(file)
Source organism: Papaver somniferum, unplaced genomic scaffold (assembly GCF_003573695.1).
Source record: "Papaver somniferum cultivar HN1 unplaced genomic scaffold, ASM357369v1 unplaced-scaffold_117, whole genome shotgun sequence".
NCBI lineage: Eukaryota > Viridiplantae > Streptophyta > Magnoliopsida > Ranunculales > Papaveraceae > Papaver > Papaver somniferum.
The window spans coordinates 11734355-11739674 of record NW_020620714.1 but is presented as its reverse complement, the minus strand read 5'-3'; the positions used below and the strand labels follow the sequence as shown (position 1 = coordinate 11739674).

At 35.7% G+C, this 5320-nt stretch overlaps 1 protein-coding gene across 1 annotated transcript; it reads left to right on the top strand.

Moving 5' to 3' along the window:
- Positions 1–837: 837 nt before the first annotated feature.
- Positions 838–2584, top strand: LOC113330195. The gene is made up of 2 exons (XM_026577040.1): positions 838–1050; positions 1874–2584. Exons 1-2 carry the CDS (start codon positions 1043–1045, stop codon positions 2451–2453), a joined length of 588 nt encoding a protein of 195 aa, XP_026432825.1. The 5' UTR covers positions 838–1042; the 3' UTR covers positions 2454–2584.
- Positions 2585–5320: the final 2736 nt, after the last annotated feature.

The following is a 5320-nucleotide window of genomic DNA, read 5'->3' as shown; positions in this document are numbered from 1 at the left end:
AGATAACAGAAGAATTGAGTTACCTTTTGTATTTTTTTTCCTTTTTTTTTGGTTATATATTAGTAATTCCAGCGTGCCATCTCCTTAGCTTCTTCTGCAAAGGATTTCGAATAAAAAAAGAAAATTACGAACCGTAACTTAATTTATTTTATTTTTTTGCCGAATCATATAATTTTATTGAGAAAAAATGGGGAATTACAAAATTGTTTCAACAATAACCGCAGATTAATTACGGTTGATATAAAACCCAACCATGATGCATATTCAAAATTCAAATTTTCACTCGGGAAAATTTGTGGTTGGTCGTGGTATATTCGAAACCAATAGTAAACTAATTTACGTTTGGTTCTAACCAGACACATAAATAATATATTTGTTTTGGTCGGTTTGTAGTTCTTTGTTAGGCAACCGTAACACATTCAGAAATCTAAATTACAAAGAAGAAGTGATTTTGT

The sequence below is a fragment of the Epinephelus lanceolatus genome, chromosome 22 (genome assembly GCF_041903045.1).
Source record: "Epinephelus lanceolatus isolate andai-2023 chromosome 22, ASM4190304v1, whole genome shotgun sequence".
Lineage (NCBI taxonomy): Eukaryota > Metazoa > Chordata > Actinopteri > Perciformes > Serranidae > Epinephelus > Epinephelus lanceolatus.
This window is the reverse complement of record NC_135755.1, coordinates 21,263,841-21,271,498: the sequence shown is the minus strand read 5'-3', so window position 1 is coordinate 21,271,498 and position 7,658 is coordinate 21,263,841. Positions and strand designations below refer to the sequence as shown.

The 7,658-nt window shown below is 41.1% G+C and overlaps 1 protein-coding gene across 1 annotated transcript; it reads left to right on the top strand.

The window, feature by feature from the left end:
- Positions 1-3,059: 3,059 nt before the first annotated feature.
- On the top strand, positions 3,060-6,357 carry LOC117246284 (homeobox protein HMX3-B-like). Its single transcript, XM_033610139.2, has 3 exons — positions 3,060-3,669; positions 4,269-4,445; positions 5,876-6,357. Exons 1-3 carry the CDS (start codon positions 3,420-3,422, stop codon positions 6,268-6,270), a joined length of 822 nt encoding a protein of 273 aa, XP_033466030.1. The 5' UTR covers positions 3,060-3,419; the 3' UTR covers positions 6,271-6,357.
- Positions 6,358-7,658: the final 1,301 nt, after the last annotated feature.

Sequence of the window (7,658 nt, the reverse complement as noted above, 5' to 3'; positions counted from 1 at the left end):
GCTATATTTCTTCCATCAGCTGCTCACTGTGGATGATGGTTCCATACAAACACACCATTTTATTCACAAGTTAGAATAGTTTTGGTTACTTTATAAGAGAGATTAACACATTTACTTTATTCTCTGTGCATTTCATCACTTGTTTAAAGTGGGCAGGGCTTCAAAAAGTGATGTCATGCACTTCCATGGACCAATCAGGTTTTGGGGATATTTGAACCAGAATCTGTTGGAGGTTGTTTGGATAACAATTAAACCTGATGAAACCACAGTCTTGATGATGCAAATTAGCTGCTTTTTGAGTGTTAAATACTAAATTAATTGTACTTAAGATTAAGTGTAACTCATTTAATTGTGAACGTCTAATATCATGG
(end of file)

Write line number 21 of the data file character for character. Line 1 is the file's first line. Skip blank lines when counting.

Sequence of the window (7,658 nt, the reverse complement as noted above, 5' to 3'; positions counted from 1 at the left end):